Insight & Analysis
By bringing together university researchers with practitioners and community members, RPPs in education help to ensure that the processes and outcomes of research directly enrich educational practice and policy in ways that community members most desire.
Even to a casual observer, the research-practice partnerships “tent” has expanded considerably since the seminal 2013 paper by Coburn et al., Research-Practice Partnerships: A Strategy for Leveraging Research for Educational Improvement in School Districts.
RPPs have the potential to forge relationships that lead to new possibilities for racial justice. However, they also run the risk of reproducing the very inequities that many claim to challenge. To avoid the second scenario, we need to confront racial injustice directly and build RPPs that are committed to dismantling it.
President’s Note Race is a key dimension of inequality in youth outcomes. For researchers who seek to study ways to reduce racial inequality, the starting point is a well-conceived research question grounded in a rich understanding of what racial categories mean and how racism is instantiated in systems, policies, institutions, and the like. With a […]
The Foundation hopes to support more solution-oriented research that not only richly theorizes anti-Asian racism but also identifies ways to counter racism, xenophobia, and other forms of oppression.
Improving the use of research evidence in ways that benefit youth requires clarity not only about what counts as quality evidence, but also what counts as quality use. Surprisingly, the question of what it means to use research evidence well remains largely unexplored, even amid wide-ranging international efforts to strengthen the role of research in […]
Building Trust in Science Will Require Democratizing Evidence
In a new post published by The Hill, Vivian Tseng outlines how incorporating democratic principles will be key to building trust in science in the coming years, writing: “Democratizing evidence would foster an informed citizenry, in which those furthest from opportunity could influence the development and use of evidence to drive stronger government, policy, and […]
In early September, the U.S. Office of Management and Budget issued a directive that barred federal agencies from providing staff training on concepts including critical race theory and White privilege. This directive, which characterized such training as “un-American propaganda” encouraged agencies to cancel contracts and divert funding from organizations that provide such opportunities. Later in […]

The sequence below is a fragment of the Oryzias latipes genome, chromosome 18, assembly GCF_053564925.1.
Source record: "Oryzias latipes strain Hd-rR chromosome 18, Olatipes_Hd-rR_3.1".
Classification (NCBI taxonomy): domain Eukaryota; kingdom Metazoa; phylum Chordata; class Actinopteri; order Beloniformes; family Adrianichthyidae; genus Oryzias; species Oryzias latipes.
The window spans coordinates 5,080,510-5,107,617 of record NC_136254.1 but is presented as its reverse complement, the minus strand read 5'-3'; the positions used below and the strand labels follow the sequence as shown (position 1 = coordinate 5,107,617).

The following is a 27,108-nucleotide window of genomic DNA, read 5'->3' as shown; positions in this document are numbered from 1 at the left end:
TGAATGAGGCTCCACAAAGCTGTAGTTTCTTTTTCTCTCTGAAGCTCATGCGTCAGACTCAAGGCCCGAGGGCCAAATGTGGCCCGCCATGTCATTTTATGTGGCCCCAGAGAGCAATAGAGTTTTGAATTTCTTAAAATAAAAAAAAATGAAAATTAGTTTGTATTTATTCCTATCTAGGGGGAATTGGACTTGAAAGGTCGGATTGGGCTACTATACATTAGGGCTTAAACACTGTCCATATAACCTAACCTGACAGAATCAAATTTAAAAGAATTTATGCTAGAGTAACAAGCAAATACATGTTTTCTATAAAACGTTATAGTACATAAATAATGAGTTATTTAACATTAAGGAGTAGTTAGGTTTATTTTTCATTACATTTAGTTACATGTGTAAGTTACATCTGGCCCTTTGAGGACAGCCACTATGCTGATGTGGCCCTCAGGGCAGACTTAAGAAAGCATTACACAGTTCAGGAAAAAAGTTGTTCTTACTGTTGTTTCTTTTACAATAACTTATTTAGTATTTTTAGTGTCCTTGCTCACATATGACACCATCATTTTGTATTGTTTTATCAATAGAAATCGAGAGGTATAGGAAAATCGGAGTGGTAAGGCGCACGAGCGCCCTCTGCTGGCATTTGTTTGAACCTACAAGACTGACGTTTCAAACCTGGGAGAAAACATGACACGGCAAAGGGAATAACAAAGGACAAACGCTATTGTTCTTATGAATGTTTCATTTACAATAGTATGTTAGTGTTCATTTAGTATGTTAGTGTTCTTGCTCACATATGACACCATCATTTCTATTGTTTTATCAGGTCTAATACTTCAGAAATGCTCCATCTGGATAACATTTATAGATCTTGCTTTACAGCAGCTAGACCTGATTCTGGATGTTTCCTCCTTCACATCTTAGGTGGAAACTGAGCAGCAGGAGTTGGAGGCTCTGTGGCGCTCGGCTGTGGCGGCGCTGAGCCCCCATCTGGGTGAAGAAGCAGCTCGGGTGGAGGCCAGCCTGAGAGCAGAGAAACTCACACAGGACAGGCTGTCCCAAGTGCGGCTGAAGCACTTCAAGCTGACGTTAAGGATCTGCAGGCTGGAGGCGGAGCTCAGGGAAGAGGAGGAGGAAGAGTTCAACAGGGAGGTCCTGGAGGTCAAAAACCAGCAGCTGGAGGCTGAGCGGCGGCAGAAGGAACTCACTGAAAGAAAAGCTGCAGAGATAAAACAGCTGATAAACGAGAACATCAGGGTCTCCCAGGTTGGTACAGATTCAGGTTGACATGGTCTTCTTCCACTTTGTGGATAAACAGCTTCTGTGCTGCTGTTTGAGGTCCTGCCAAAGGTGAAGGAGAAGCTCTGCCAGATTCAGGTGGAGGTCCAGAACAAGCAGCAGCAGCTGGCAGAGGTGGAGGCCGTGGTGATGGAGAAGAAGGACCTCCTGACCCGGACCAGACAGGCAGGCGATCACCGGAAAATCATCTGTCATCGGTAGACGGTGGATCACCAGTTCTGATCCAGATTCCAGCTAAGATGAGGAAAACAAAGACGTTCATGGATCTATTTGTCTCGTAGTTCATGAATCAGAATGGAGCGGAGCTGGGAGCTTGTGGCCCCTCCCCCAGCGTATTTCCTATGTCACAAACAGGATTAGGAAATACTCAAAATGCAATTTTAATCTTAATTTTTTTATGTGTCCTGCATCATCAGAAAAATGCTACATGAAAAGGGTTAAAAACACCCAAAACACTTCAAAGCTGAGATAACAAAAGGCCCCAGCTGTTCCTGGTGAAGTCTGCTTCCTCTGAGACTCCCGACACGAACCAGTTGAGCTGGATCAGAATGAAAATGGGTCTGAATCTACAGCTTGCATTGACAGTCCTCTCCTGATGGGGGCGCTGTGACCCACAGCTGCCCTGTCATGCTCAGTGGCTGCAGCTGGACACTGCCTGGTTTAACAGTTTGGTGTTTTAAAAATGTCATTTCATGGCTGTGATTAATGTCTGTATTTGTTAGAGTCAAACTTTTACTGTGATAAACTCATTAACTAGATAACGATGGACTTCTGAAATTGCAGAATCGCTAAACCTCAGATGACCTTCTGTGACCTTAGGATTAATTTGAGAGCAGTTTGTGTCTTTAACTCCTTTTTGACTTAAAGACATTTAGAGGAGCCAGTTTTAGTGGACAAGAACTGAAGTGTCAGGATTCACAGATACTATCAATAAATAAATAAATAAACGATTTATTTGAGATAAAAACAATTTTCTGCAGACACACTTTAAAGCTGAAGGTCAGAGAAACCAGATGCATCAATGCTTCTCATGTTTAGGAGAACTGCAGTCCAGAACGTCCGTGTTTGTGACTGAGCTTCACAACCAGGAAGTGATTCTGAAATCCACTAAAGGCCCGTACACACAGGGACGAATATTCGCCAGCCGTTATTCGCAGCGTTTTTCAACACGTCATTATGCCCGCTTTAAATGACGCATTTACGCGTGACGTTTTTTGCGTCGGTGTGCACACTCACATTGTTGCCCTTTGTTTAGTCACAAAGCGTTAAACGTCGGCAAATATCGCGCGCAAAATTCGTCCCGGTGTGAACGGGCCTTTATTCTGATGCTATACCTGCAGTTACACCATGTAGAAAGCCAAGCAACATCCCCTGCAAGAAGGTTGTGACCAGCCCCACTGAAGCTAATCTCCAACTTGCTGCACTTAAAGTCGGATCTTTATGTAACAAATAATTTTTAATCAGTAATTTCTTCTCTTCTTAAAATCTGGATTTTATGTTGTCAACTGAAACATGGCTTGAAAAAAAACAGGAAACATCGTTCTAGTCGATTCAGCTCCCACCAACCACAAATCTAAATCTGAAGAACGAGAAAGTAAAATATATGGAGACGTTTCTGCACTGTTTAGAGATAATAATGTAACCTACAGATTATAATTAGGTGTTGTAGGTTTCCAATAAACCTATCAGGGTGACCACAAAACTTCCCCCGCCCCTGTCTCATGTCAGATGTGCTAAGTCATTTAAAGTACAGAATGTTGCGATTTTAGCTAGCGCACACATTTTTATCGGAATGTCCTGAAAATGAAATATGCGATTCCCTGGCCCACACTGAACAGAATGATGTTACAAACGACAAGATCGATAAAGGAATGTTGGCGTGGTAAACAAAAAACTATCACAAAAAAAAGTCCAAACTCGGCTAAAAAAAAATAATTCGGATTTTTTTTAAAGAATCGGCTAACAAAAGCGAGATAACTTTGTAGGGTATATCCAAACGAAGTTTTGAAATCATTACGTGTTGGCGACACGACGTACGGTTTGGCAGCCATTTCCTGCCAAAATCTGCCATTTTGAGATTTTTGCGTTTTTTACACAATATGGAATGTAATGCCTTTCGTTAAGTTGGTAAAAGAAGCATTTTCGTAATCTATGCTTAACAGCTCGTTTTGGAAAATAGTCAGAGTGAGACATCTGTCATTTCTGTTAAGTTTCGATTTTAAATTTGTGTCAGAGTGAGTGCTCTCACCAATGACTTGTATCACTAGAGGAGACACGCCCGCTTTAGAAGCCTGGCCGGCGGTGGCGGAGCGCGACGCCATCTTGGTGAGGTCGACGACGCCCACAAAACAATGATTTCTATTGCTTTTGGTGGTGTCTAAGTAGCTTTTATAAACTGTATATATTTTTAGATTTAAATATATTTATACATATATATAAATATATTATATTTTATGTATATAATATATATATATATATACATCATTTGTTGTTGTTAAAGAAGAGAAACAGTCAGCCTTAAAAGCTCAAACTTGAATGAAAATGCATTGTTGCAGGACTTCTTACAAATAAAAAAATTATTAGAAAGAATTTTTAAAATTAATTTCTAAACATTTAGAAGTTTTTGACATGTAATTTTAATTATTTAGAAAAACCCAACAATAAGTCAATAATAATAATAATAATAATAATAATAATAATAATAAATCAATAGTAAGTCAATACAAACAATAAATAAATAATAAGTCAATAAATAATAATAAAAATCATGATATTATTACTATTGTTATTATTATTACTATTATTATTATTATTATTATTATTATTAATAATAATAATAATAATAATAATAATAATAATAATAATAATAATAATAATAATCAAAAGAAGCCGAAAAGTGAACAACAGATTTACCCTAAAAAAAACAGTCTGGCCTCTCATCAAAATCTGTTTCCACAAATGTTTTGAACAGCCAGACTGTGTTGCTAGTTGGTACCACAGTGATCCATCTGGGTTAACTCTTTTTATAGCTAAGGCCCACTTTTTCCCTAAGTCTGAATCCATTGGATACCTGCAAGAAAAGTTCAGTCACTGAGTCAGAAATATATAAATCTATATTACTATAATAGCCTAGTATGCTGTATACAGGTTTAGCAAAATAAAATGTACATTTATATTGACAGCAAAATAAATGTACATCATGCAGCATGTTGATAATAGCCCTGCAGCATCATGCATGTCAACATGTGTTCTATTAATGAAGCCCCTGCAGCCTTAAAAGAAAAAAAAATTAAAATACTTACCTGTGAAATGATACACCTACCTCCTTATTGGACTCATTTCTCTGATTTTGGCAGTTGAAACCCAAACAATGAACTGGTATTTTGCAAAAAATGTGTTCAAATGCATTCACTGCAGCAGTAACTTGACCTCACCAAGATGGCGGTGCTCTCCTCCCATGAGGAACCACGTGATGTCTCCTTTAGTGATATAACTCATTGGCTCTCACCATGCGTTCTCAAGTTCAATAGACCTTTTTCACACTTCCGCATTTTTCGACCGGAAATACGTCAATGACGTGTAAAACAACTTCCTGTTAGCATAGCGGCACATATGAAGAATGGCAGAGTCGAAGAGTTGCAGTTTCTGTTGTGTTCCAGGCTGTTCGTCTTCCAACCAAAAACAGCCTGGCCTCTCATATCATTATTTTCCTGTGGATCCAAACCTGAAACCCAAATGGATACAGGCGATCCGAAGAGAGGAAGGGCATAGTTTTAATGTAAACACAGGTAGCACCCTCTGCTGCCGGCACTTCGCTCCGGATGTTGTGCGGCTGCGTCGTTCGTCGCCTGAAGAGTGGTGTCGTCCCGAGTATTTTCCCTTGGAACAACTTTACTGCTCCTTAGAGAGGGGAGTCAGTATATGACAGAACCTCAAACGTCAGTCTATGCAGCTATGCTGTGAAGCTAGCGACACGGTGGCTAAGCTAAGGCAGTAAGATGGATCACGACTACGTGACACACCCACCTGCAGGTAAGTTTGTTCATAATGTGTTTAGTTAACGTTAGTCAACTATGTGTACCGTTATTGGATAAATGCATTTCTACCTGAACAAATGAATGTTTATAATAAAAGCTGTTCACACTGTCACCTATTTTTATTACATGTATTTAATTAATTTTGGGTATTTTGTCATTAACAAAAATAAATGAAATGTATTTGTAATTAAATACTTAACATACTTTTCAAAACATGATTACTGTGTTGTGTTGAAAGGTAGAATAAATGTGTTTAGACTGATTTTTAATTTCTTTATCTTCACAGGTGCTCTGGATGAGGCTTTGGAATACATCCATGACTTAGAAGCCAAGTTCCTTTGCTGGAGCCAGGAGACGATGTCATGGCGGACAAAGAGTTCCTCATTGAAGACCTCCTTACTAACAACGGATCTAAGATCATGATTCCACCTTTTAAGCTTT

By institutionalizing collaborative research and building sustained knowledge-building partnerships with local service providers, universities can lead the way towards a more prosperous and equitable future.
At our recent William T. Grant Scholars retreat, I had the opportunity to share my reflections with early- and mid-career academics about ways they might meet this social and political moment. In this post I expand on three recommendations: 1) act now but plan for the long game, 2) build your relationships with change partners and your understanding of change processes, and 3) know yourself and care for yourself.
In light of the lessons learned over the past decade, as well as those we’re learning in real time as the crisis unfolds, I recently wrote a post for Transforming Evidence reflecting on ways the research community can be of service as decision makers seek to chart the proper course in an unsettled environment.
Empirical understanding of the “how” of policymakers’ research use can inform our theoretical explanations of the “why”.
Whether at the district, state, or federal level, successful efforts to produce and use research in policy decisions are often the result of cross-departmental collaboration. Given recent reforms, including the 2019 Foundations for Evidence-Based Policymaking Act, which calls on federal agencies to create and implement plans for developing evidence to guide their work, models of […]
In a recent interview we conducted with a congressional aide, she remarked that she was often inundated with research when working on a new policy issue. The aide’s primary goal in seeking out research evidence was to bring a new perspective to how her team was thinking through a given policy issue. This type of research use, wherein the research is a source of ideas, information, and orientations, is frequently defined as conceptual use of research.
ICYMI: All of this @nytimes article about science denial is true — but it’s not the whole story. The whole story is worse in some ways, better than others. What accounts for when science is accepted and when it’s denied? Read to the end of this thread. https://t.co/wCsRvt21BT — Adam Gamoran (@agamoran) January 6, 2020 […]